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MatPlus.Net Forum General Let's stop using the word "pickaninny" now
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(41) Posted by Valery Gurov [Monday, Aug 10, 2020 12:02]

Господи, какое счастье, что я живу в стране, где можно смело сказать : Товарищ негр!
И это не оскорбление - это уважительное обращение к представителям Африки :-)
Это все равно, что меня назвать - белый, европеец, русский и т.д. да хоть шурави!
Вы в своей толерантной Европе скоро до ручки дойдете - уже термин пиккенини хотите грохнуть, который придумал сам Самуэль Лойд.
Может кожу в черный цвет покрасите? А то мало ли что...
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(42) Posted by Valery Gurov [Monday, Aug 10, 2020 12:09]

I'm a helpameter. I'm absolutely tolerant - black to play! :-))) Idiotizm.....
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(43) Posted by Kenan Velikhanov [Monday, Aug 10, 2020 13:25]

Let's say the term Pickeninny will be removed from the bases. During this long time, a lot of newspapers, magazines have been published, books have been published and this term is used everywhere, but what to do about it?
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(44) Posted by Kenan Velikhanov [Monday, Aug 10, 2020 13:53]

Until recently, I suggested calling the imitation of the black queen, the pawn "Imishli theme". Even not long ago the respected Dan K. Gurgiu held a tournament. So you can rename the term as "Imishili" and pseudo Imishli.
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(45) Posted by Никита Кравцов [Monday, Aug 10, 2020 14:08]

Grandmaster Vladimirov in the book "1000 chess problems" writes that on farms for breeding crocodiles this word is called young crocodiles
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(46) Posted by Neal Turner [Monday, Aug 10, 2020 15:13]

Just screaming that something is nonsense isn't any kind of argument, and doesn't do anything to advance the debate.
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(47) Posted by Alain Villeneuve [Monday, Aug 10, 2020 16:21]

Yes Valery, you may thank God that in your country, unlike mine, you do not see first-rate politicians kneel down before a black delinquent. Paint their skin in black is probably the next step.
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(48) Posted by Peter Wong [Monday, Aug 10, 2020 16:59]

I agree with Andrew and others proposing a change from the derogatory term, pickaninny. A few good alternatives have been mentioned, and on my site I decided to go with Shankar Ram's suggestion of "BP4" for now, as it's very neutral.

Most of the arguments against change are awful, especially the claim that the term isn't offensive. It reminds me of the Humpty Dumpty quote in 'Through the Looking-Glass': "When I use a word, it means just what I choose it to mean – neither more nor less." This is a joke, because a word's meaning, including its connotation and whether it's offensive, is determined collectively by society, not by an individual's preference. We can easily find out if society views "pickaninny" as an offensive term nowadays, by looking up an amazing invention called "dictionaries."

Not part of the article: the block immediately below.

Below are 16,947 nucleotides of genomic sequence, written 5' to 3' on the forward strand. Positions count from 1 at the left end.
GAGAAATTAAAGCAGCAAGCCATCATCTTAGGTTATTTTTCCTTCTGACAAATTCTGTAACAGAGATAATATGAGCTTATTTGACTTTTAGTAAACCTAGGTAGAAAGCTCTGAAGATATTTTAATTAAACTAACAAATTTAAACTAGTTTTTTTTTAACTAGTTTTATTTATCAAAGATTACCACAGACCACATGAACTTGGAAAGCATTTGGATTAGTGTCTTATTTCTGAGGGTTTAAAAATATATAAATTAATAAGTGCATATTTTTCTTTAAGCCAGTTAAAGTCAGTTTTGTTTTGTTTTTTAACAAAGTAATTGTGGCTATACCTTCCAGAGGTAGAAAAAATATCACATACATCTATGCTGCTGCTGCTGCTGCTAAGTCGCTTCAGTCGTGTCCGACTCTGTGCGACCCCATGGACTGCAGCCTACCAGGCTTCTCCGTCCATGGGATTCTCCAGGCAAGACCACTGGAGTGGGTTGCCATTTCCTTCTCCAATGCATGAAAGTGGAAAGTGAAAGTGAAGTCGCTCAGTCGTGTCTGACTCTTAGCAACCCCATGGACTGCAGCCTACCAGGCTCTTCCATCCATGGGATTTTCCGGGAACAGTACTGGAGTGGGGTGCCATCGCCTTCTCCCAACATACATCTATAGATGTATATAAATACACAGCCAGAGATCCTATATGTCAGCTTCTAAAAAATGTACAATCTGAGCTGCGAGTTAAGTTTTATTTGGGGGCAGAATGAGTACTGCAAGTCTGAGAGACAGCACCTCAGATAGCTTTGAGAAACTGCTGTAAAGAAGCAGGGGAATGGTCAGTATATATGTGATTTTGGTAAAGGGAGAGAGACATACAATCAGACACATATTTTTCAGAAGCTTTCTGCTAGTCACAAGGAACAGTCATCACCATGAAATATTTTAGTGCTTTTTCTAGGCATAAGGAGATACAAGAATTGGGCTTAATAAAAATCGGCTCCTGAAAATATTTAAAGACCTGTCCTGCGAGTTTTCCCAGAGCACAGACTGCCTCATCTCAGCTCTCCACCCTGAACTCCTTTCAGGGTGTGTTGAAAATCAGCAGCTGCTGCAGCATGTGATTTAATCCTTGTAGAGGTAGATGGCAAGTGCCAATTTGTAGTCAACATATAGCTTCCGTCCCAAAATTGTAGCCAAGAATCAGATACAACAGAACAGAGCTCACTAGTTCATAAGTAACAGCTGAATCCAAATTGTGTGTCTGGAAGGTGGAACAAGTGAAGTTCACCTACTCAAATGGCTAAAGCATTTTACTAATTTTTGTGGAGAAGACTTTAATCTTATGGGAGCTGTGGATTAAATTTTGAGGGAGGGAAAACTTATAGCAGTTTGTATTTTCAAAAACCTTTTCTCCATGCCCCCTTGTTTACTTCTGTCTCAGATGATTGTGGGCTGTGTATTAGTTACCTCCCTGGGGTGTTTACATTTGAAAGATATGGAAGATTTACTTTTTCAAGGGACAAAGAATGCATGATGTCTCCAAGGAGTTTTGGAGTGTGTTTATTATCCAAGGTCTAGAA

noun, plural pick·a·nin·nies.Older Use: Now Offensive.
a term used to refer to a Black child.  
dated, now offensive
—used as a term for a black child 
Used as a disparaging term for a young black child.

To claim that the word isn't offensive is to say that you're right and all the dictionaries are wrong. And if you believe that, you must be living in the Looking-Glass world.
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(49) Posted by Valery Gurov [Monday, Aug 10, 2020 17:44]

Dear Alain,
Thank you for your words! I am truly glad that we understand each other!
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(50) Posted by Alain Villeneuve [Monday, Aug 10, 2020 19:52]

Cпаси́бо Valery. Maybe I'll finish like Gérard Depardieu !!!

I don't consider at all this quibbling about "all the dictionaries", because they are all constantly copying each other. And they want to be "à la mode" (in fashion), where we must consider the "Blacks" as the only people suffering in the world. Just the same as if you told me "all the french newspapers say something, so it must be true". Except that everybody copies the AFP ("agence france presse") which is a real lie factory. Only one example : no newspapers (except confidential ones) have recalled the criminal past of the 2 "niggers", in USA & France, that we were forced to adore.

Even if you were right and if we did not have the right to talk about "pickaninnies" in New York streets, I just observe that we are chess problemists, a small minority of them is native english speaker, using english by obligation, and we are not in Harlem.
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(51) Posted by Vladimir Tyapkin [Monday, Aug 10, 2020 22:02]

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(52) Posted by Vladimir Tyapkin [Tuesday, Aug 11, 2020 00:09]

Dear comrades of community,

I am new to this chess problem thingy. I recently came across a few definitions and found it exceedingly troubling:

Directmate in 2: White begins and mates black in two moves.
Not only white makes the first move, they also checkmate the black. This makes black race (pardon, side) inferior. It's racist! I shed a lot of my leftist tears thinking about it.

Helpmate in 2 Black begins and helps to checkmate the black king in 2 moves